It’s Debate Day on Trope and Dagger! This week we’re debating the greatest rousing speech in movie history. If you feel like punishing your brain with Aaron’s nonsensical arguments, you can do so here.
Sometimes we all get a little sad. Maybe life isn’t going quite your way. Your boss is a dick, your family’s driving you nuts, and bills are mounting up. Life’s full of problems and annoying bullshit, and at times it feels like you just can’t take it anymore. Maybe it’s time to cut your losses and cash it in. I mean, what the hell’s the point, right?
When things look so bleak that you just can go on, the only thing to cure your malaise is one goddamn hell of a pep talk. Movies are just chock full of inspirational monologues, so you have your pick if you’re looking to be cheered up by a parasocial surrogate parent. But when you get right down to it, who is the greatest film speechmaker? Who can get us pumped to swim the Atlantic and punch out a dinosaur? In short, which speech arouses us the most?
That didn’t come out right. Point is, there’s a lot of choices to consider. You could easily pick Bill Pullman’s speech from Independance Day, unless you’re any nationality besides American. And for sheer, frothing insanity, Bluto’s barnstormer for Animal House can’t be topped. If you happen to be a bleeding heart liberal and think everyone else should be too, Michael Douglas’ speech in The American President is pretty great too. But for me the best movie speech can only be one thing: the St. Crispin’s Day speech from Henry V, specifically the Sir Kenneth Branagh version. Let’s take a look, shall we?
So how do you feel now? Ready to go murder the hell out of some French guys? Me too, friends, me too. I should note that there is another well known movie adaptation of this speech, delivered by Sir Laurence Olivier in 1944. I prefer the Branagh one, but if you’re a really stiff old fogey, pretend I’m just talking about the Olivier one instead.
To start with, a bit of background on the plot of Henry V. It’s a really loose adaptation of the life of King Henry V of England and his military conquest of France, culminating in the Battle of Agincourt, one of the most important battles of the Hundred Years War. In reality, Henry V was a zealous warmonger who continuously attacked France throughout his life, doing horrific damage to their society. His total conquest of France was stopped short by his sudden death in 1422 from what historians think might have been something called toxic megacolon. I’m not making that up.
William Shakespeare was notorious for whitewashing history so the English monarchs looked better. His popularity as a playwright, and his life, depending on not pissing off the Queen, and Shakespeare wasn’t a dummy. So when it came time to chronicle the life of Henry V, Willy made sure to present it in the most favorable, heroic light possible. It’s a credit to the bard’s immortal talent that his heavily fictionalized version of Henry V is a rousing story of heroism, duty to God and country, and the fraternal bonds between men. Henry’s speech to the his men at the end is the inspirational rhetoric of a just king rather than the insane ravings of a despicable conqueror.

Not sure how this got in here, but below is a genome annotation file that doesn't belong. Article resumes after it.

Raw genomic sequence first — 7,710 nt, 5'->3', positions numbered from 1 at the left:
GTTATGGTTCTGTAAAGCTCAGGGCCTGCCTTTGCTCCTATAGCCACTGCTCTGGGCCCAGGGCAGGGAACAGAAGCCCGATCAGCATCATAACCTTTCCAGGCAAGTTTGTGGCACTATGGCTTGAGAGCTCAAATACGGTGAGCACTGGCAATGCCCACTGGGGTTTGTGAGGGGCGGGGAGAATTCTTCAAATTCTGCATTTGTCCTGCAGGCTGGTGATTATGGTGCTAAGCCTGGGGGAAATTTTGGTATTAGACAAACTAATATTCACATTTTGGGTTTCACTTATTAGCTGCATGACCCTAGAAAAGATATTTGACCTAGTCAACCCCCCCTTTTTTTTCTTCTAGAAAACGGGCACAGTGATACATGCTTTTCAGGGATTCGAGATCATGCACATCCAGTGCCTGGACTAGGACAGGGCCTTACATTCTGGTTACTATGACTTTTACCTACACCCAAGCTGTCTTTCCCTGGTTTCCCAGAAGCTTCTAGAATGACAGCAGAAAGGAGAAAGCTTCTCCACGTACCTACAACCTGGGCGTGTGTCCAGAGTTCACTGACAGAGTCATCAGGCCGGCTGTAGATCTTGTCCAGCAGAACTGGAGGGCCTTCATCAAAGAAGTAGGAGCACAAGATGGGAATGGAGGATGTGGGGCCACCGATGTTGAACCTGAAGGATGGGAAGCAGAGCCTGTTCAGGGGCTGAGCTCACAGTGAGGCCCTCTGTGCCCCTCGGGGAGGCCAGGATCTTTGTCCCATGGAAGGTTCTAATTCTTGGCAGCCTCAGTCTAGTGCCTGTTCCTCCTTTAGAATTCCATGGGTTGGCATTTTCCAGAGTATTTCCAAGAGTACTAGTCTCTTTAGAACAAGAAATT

We also have to consider the context of the speech in history, and by extension in the play. Henry’s conquest of France had been successful thus far, but his men were exhausted from the months of campaigning abroad and longed to return home. In the play, Henry has already urged them past their limits at the Siege of Harfleur, giving the famous “once more unto the breach, dear friends” speech. By this point the audience is emotionally exhausted as well. We’re all kind of thinking that Hal should just cut his losses and peace out back to England. But Henry, convinced of the righteousness of his cause, is having none of it.
To spur his men to one last glorious victory, Henry doesn’t try to appeal to their thirst for the spoils of war, or even their desire to just stay alive for another day. Instead, he describes to them a future where they can walk into any bar in London and announce themselves as a veteran of the coming battle and inspire awe and envy in any person within earshot. The battle took place on St. Crispin’s Day, a sort of well-known feast day that was presumably fairly important in Middle Ages England. Henry used the import of the holiday to impress upon his men the idea that fate had brought them together here, and that they were truly a happy few, a band of brothers.
It works, of course, and his men rally together to completely crush the French. The real life Battle of Agicourt is one of the most amazing battles in military history, but it also shows how crude warfare was in the Middle Ages. The French vastly outnumbered the English, by margins as much as 6-1 depending on the estimate you go by. But rather than use any kind of strategy, the French knights charged the English, running through a few hundred yards of thick mud while the English used an amazing invention called “longbows” to rain a hail of destruction on them. The French got completely fucked up, with the Constable of France, the Admiral of France, three dukes, and a bunch of other important nobles getting killed. The British lost barely a hundred men.
In the play, the English losses are much fewer, and Henry is appropriately mournful for the mountain of Frenchmen he killed. His speech inspired his men to one of the greatest victories any army has ever achieved. He brought his men together in their time of greatest despair, and they joined as one, a happy few destined to either perish in a blaze of glory or be celebrated for the rest of their lives as brothers to the king. Somehow, Henry remains modest even in victory: he insists that all Englishmen give their thanks to God for the victory. But in reality it is humanistic kinship, inspired by the most charismatic movie speech of all time, that won the day.